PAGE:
Megan bought entire drawer filled with vibrators
Birmingham University student, Megan Ward, 20, fears she’ll never achieve satisfaction after spending more than three years trying and failing to give herself an orgasm. Megan who studies politics at the University of Birmingham, has anorgasmia - the persistent inability to achieve an orgasm - and despite trying every day with various sex toys, she is continually unsatisfied.
Since her diagnosis, Megan has tried countless therapy sessions and bought an entire drawer filled of vibrators in a bid to cure her 'sex disorder' - yet she is still unable to climax. Megan initially wrote about her plight for student newspaper The Tab a year ago. But after receiving persistent online abuse, she has gone public once more in a column entitled 'I’m Megan, and I STILL can’t orgasm'.
While her friends and family have praised her for her openness on the subject, Megan insists she is more than happy to raise awareness - particularly because as many as one in five women are thought to suffer from the same problem. In her latest column, Megan said she has been desperately trying all the suggestions she has received since initially revealing her problem - but none have culminated in that all-important climax.
She said: ‘I now own ten different kinds of vibrators, among many other sex toys which would make your grandma’s eyes bleed. ‘While I love them all in the same way most people love their pets - and admittedly the Magic Wand has changed my life - they still don’t produce the Big O from me.
‘My vagina, she tries, bless her, but it’s just not something she can do.’ Even though none of the advice she received after revealing her problem to the world worked, Megan insists she’s still glad she highlighted her plight.
She said that before publishing the story, she was worried that people would think she was weird or a bit pathetic. Instead, she insists that the response she got from people was overwhelmingly positive.
She said: ‘I got messages from people I had spoken to maybe once all congratulating me. ‘Some of my best friends shared the piece and wrote publicly they were proud of me. Strangers stalked me down on Facebook - some in a creepy way - but others to say thank you for writing the piece.’
As for the reaction from her friends, she says nothing has changed at all. Megan said: ‘I got to pre-drinks the night it was published, only for two of my best friends to make orgasm jokes the minute I walked in the room.
‘But as with all good friendships, it became something they would wind me up about, but overall, it didn’t change a thing.’ She added that her parents had been amazing too - and had been proud of her, despite her describing her self-pleasuring habits.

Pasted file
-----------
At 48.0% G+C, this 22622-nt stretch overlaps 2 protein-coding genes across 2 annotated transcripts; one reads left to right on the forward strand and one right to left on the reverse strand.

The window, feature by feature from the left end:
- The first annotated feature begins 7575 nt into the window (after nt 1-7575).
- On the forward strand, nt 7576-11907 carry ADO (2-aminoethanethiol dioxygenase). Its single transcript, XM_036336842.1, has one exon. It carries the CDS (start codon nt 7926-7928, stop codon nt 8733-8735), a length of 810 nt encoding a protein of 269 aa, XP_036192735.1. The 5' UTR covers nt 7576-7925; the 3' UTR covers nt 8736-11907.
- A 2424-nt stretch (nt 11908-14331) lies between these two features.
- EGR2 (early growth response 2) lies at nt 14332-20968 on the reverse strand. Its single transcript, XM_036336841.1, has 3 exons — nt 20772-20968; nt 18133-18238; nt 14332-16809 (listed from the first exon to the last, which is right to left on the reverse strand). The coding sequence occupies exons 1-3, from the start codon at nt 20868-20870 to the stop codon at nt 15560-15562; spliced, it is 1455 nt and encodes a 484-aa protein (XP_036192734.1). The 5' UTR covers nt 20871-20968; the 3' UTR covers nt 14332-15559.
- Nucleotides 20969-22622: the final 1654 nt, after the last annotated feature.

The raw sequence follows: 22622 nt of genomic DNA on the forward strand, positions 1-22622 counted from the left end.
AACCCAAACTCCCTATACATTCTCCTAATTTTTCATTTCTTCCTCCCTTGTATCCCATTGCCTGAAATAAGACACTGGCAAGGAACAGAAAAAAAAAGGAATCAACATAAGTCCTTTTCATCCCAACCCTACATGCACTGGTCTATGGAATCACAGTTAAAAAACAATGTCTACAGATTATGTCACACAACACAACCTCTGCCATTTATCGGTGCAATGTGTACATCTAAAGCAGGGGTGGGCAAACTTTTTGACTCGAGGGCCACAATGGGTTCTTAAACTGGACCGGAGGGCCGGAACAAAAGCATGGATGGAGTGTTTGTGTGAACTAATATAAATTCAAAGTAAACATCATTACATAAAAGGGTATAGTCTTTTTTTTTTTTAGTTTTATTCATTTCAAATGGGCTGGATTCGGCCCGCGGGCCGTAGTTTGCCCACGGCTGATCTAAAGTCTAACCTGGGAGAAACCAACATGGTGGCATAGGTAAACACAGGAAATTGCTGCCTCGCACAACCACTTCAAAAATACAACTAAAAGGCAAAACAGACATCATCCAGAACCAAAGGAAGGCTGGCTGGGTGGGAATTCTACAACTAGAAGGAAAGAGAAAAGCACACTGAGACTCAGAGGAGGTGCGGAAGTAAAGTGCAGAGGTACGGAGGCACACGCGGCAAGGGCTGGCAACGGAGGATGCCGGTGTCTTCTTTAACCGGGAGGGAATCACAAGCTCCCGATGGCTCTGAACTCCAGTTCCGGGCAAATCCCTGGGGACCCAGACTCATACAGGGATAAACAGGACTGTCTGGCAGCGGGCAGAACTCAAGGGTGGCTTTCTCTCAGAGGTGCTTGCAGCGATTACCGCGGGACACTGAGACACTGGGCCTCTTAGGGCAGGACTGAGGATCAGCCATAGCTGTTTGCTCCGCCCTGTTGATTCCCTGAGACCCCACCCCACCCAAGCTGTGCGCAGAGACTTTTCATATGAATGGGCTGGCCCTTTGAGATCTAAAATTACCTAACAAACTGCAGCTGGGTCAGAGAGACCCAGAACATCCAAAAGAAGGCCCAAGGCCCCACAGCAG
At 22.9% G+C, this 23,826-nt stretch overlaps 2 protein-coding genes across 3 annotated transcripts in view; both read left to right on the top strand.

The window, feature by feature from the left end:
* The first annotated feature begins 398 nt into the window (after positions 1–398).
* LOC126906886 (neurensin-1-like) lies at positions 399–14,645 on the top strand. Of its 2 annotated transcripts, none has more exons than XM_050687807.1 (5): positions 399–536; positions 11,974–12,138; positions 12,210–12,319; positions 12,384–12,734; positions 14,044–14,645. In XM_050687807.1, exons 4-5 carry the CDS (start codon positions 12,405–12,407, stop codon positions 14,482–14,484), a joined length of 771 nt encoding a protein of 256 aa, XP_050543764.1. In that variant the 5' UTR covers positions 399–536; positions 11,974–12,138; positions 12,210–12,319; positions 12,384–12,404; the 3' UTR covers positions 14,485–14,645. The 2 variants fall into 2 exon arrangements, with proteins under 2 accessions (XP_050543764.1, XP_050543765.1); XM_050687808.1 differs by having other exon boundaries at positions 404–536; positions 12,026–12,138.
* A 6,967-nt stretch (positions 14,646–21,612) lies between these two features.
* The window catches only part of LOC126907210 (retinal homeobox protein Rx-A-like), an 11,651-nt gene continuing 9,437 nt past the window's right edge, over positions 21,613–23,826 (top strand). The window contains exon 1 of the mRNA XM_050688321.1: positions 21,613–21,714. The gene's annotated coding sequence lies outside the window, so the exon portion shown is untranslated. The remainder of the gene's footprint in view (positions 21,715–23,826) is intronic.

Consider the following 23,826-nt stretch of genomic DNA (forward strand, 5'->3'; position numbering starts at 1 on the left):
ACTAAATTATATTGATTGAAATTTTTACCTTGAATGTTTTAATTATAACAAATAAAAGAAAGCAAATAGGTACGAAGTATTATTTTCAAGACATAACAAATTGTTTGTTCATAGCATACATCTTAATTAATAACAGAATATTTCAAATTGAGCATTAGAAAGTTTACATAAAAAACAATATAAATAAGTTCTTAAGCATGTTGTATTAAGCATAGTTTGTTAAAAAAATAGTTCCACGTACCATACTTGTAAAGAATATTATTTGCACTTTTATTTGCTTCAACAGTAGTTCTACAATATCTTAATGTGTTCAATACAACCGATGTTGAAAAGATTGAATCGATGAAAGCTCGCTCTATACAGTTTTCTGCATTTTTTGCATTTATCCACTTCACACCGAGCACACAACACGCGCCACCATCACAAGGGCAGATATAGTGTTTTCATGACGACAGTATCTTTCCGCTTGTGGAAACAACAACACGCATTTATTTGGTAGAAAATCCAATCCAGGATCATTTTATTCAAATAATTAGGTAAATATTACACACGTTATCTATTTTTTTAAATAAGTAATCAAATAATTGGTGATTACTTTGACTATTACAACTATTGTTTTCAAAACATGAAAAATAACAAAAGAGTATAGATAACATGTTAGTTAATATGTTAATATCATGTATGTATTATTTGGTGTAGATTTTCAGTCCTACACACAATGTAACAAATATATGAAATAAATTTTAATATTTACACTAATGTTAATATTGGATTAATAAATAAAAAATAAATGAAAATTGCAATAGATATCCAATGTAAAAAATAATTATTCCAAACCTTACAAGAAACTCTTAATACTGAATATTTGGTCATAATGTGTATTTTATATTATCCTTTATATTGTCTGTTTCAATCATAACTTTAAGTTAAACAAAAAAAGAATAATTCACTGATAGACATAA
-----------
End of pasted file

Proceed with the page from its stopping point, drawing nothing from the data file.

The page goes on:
This isn’t to say she didn’t receive negative comments too, however - and some of her peers even used her article about anorgasmia to make cheap shots at her in arguments about student elections.
One girl wrote on Facebook: ‘If politics was so important to you, you’d write less articles about your vagina and more about what really matters.’ Given that Megan had also written articles about LGBT rights, mental health, the monarchy and feminism she didn’t think that was entirely fair - but the comment made her feel awful nonetheless.
She said: ‘I wrote about my vagina and so apparently that meant any opinion I had on anything else didn’t matter. ‘I was so proud of my article, but I didn’t want to be the Orgasm Girl.
‘And yet, now that is all some people see me as.’ Megan also revealed that there had been a flurry of creepy messages in her inbox. She said: ‘I don’t know why men felt the need to track me down and proposition me, but apparently they did. ‘One gem was the guy who tracked me down to say I just hadn’t met the right man yet, but since I’m not too bad looking I’ll be OK.
‘He missed the whole point of the article - as well as insulting my boyfriend and knocking my self-esteem in the process.’ She said the worst of the lot were those who thought she was merely writing the article for attention.
In fact, Megan wrote it because she felt it important that young people should be able to talk publicly about sexual problems - which could normalise issues and help other people. On top of that, she also said part if her motivation was the fact that the male orgasm always seems to be a priority over the female orgasm.
Megan said she was still 'amazed' at the amount of people who fake orgasms - and she doesn’t want anyone else feeling ashamed or embarrassed or alone, as she did. Sex expert Annabelle Knight, from Lovehony, said: 'Anorgasmia is a very real thing and it's very rarely a physiological complaint.
'It can be medical - like if a woman has a small clitoris or a smaller number of nerves down there - but it's normally a mental condition, like when men have erectile dysfunction. 'Diet can play a huge part, but stress is often a huge factor too. Most women will deal with it at some point in their lives.
'I see more and more women in their early twenties complaining about anorgasmia.'